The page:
MC :: What are some of the adventures that you embark on that help drive your creativity?
ML : : I find that inspiration comes to me at unpredictable
times. But one thing that always brings me back is to go out to the mountains. Something about the fresh air and being in nature makes for a clear, inspired mind.
Lastly, where do you see your jewelry business going in the future?
ML : :
Over the past couple of years, I have learned through much trial and error. I’m all about always learning and growing. I can’t say for sure where my business will go from here, but I am welcoming changes with open arms.
FIND MELANIE ON INSTAGRAM @MELANIELAURENE FIND MARKET COLLECTIVE ON INSTAGRAM @MARKETCOLLECTIVE
Health & Beauty
S u m m e r Bea uty Tuto r i a l s Hair, makeup, and tutorials by SimplyMe Styled by Alexandra Wig Photographed by David Heidrich
F es t iva l F ierce
With spring right around the corner, we are looking forward to getting out and enjoying the sunshine and fresh air. We asked hair and makeup artists, Erikka and Michaela of SimplyMe in Canmore, Alberta to put together three unique looks to get you through festival season, evening weddings, and all of the parties that spring and summer will throw your way.
Eve nin g G l amo u r
Ga rden Pa rt y
SPECIAL THANKS TO ANTHROPOLOGIE FOR PROVIDING WARDROBE FOR THIS STORY. FOLLOW THE GIRLS FROM SIMPLYME ON INTSAGRAM @SIMPLYMECANMORE
What you ’ll need for this look :
1. 2. 3. 4. 5. 6. 7. 46
Heat protectant - Kevin Murphy’s Anti Gravity Large wand curling iron (1½ inch barrel) Comb or teasing brush Bobbi pins Clear elastic
The hair Spray heat protectant evenly throughout your hair. Create a rectangle on top of your head. Visually divide hair into three or four sections starting at the top front and moving back. Holding the wand horizontally above your head, take the section closest to your face and wrap around the wand away from your face. Slide wand out when hair is too hot to touch, leaving a barrel shape on top of your head. Hold a finger at the base of the barrel along the scalp and use a pin to secure. Using the same technique as steps two and three, create two sections on each temple. Holding the wand vertically this time, wrap hair away from your face. Pin and repeat. Curl the rest of the hair holding the wand horizontally. Remove pins and brush out curls with a wide-toothed comb. Tease hair around the crown and at the top of your head to create volume. Gather the top half of your hair to the back and off to one side (which ever side you want the braid to fall on). Make an “X” with your pins to secure. Gather all of your hair to one side and begin to French braid your hair. When braiding, twist each section as you go to keep layers intact. Secure with a clear elastic. Using both hands, tug at each side of the braid to gently pull it apart. This will make it appear more full.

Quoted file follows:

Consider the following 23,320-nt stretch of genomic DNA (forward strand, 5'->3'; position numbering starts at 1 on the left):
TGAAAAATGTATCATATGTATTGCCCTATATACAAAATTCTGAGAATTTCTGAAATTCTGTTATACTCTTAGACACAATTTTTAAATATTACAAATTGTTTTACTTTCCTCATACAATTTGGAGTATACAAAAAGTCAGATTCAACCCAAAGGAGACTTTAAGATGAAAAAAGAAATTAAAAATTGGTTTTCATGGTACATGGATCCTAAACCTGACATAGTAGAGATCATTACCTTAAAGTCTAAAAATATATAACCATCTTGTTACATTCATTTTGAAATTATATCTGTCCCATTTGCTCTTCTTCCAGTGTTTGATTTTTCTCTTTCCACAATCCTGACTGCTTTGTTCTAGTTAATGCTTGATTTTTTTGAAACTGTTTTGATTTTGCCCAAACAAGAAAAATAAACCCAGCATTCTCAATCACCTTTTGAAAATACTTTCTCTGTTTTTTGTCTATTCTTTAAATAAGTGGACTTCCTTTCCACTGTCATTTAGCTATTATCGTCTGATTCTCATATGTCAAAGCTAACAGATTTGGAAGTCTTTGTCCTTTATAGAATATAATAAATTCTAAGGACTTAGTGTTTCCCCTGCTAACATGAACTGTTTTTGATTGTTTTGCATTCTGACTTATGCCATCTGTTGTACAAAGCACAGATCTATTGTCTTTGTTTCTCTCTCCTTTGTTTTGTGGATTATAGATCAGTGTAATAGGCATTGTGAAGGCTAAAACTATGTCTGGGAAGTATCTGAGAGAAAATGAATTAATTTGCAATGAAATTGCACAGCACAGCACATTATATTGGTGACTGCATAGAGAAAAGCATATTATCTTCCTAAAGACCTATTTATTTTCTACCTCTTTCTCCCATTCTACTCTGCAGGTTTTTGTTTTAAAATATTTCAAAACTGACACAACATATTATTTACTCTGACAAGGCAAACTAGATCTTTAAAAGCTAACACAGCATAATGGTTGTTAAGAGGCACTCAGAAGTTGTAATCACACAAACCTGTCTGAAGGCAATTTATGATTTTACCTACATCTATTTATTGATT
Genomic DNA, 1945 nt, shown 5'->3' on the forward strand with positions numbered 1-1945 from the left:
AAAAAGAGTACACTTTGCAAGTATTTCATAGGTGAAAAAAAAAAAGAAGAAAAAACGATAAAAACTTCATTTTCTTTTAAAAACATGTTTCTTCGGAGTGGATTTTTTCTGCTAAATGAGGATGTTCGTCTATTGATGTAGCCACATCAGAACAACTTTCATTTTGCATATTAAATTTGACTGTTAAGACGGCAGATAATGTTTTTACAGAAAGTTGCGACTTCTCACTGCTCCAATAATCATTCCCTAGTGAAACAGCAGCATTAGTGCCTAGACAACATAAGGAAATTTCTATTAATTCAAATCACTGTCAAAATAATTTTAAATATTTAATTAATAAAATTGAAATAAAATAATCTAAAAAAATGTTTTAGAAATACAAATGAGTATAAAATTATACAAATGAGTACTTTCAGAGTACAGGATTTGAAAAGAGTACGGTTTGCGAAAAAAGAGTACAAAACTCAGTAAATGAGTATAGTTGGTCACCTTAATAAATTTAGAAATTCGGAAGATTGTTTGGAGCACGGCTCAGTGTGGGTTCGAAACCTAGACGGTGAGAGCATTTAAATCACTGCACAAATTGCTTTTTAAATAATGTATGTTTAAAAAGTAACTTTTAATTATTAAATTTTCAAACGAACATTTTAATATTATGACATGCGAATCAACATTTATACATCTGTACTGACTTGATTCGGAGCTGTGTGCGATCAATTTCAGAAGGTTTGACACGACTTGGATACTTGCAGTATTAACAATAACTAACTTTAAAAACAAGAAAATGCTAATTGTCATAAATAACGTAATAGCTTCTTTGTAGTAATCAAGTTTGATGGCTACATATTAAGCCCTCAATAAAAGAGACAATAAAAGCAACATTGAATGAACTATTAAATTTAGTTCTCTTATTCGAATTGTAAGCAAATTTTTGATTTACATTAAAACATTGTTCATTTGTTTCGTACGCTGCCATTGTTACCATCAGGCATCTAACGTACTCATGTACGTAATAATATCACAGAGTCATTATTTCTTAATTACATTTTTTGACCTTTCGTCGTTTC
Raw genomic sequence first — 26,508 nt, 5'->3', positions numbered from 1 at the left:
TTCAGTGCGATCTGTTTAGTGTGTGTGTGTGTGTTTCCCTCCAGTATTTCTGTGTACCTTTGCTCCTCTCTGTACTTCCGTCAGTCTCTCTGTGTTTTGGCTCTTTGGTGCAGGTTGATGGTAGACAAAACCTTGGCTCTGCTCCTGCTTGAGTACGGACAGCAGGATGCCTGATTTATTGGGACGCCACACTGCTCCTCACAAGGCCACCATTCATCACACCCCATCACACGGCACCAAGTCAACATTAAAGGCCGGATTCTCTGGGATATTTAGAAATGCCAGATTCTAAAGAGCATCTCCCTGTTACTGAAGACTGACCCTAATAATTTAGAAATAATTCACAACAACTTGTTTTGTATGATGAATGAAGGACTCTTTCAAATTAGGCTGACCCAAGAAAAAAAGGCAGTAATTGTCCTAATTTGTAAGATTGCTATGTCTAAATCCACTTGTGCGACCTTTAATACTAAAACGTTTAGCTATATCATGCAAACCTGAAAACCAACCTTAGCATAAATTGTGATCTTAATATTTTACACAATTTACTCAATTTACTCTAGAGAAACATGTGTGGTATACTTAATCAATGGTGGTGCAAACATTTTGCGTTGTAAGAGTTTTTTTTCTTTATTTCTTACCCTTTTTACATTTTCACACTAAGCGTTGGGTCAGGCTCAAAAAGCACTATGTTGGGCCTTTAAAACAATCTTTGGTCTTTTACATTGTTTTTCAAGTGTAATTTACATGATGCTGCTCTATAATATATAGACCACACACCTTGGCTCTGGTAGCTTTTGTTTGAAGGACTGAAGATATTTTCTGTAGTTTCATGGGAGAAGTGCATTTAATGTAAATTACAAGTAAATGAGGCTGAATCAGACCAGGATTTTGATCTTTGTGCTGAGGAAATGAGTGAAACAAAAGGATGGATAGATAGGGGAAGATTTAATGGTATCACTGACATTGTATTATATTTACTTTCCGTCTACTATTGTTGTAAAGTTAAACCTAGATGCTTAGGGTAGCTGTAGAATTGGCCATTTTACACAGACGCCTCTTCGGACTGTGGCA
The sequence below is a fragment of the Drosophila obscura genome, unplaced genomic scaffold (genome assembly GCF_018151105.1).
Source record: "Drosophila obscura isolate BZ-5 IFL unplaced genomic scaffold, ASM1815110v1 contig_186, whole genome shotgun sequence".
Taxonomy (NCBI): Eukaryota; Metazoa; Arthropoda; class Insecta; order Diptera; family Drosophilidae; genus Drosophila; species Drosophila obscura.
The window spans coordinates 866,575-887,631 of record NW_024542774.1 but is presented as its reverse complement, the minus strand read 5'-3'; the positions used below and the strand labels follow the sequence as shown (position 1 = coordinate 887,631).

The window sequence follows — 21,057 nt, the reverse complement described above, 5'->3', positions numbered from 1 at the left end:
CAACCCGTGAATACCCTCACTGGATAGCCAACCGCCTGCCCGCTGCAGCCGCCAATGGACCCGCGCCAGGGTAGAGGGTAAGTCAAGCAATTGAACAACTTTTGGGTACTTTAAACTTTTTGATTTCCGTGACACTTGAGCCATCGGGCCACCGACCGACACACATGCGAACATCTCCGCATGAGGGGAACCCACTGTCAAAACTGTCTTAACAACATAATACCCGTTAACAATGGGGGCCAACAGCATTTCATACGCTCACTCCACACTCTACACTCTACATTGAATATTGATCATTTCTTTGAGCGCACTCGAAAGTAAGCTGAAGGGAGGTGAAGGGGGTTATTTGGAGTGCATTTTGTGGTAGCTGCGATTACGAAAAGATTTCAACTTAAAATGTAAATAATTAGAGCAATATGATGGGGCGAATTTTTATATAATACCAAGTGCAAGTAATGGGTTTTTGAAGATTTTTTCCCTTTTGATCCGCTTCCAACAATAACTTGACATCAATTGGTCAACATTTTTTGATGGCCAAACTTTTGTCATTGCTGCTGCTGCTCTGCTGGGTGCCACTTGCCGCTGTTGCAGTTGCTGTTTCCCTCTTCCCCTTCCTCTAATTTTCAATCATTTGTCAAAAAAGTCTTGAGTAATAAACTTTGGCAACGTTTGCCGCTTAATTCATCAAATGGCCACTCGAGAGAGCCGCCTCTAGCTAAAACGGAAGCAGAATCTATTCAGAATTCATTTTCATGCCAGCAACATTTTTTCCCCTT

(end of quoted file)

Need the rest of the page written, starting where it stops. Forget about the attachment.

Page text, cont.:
The m akeu p
1. Prep the skin with a primer. Our favourite is Clarins Beauty Flash Balm.
2. Use a foundation with a blending brush to get an
airbrush effect. We love the Laura Mercier Silk Foundation and the Real Techniques Buffing Brush.
an eye primer to the 3. Apply lid of your eye and blend
outwards using a fluffy brush. We used the MAC Eye Primer in Groundwork.
4. Lightly press a dark brown shadow against the lashes using an angled brush. Donâ€™t worry about creating a straight line, the smokier the better.
5. Curl and apply lots of mascara to the lashes.
Tip: curl and apply mascara one eye at a time to ensure that the curl lasts.
6. For a fun pop of colour, use a berry coloured stain on the lips building intensity with multiple applications.
the same stain to 7. Apply cheeks for a fresh dewy effect.
8. Make sure to define brows for this look. Using an angled
brush, gently apply powder along the natural shape of the brow.
Wh at yo u’l l need f o r t h i s l o o k: Heat protectant – Kevin Murphy’s Anti Gravity Dry Shampoo – Kevin Murphy’s Fresh Hair ¾ inch tapered wand curling iron Wide-toothed comb Sea salt spray (see recipe below) Head piece Texturing cream - Kevin Murphy's Easy-Rider
1. 2. 3. 4. 5.
Embrace your messy hair! Unwashed, second day hair will make for the best results. Evenly spray heat protectant throughout your hair. Tip: To keep your hair healthy, make sure to always use a protectant. Spray dry shampoo at roots, holding the bottle at about 6 inches from your head. Massage into scalp. Hold your wand horizontally and take a 1-inch section of hair. Point the wand toward the mirror. Starting at eye level, wrap your section around the wand leaving 1 inch of the end out. Heat hair until it is too hot to touch. Hold the wand horizontally pointed to the back of the room and wrap the section around the wand. Continue alternating direction of wand until all hair is curled. Take different sizes of sections for a more textured look. Using a wide-tooth comb, brush out curls. Scrunch in a texturing cream at the ends and spray sea salt spray throughout hair and place your headpiece at the crown.
S ea Salt Spray Rec ipe:
1 cup warm water 1 tbsp sea salt 1 tsp coconut oil 1 tsp gel Mix all in a spray bottle
The m akeu p
1. Prep the skin with an SPF of 20 or greater. 2. Mix illuminator and tinted moisturizer together on the back of your palm. Apply the tint onto the face with a buffing brush in circular motions. We love the Real Techniques Buffing Brush.
a concealer, cover 3. With up any red areas (around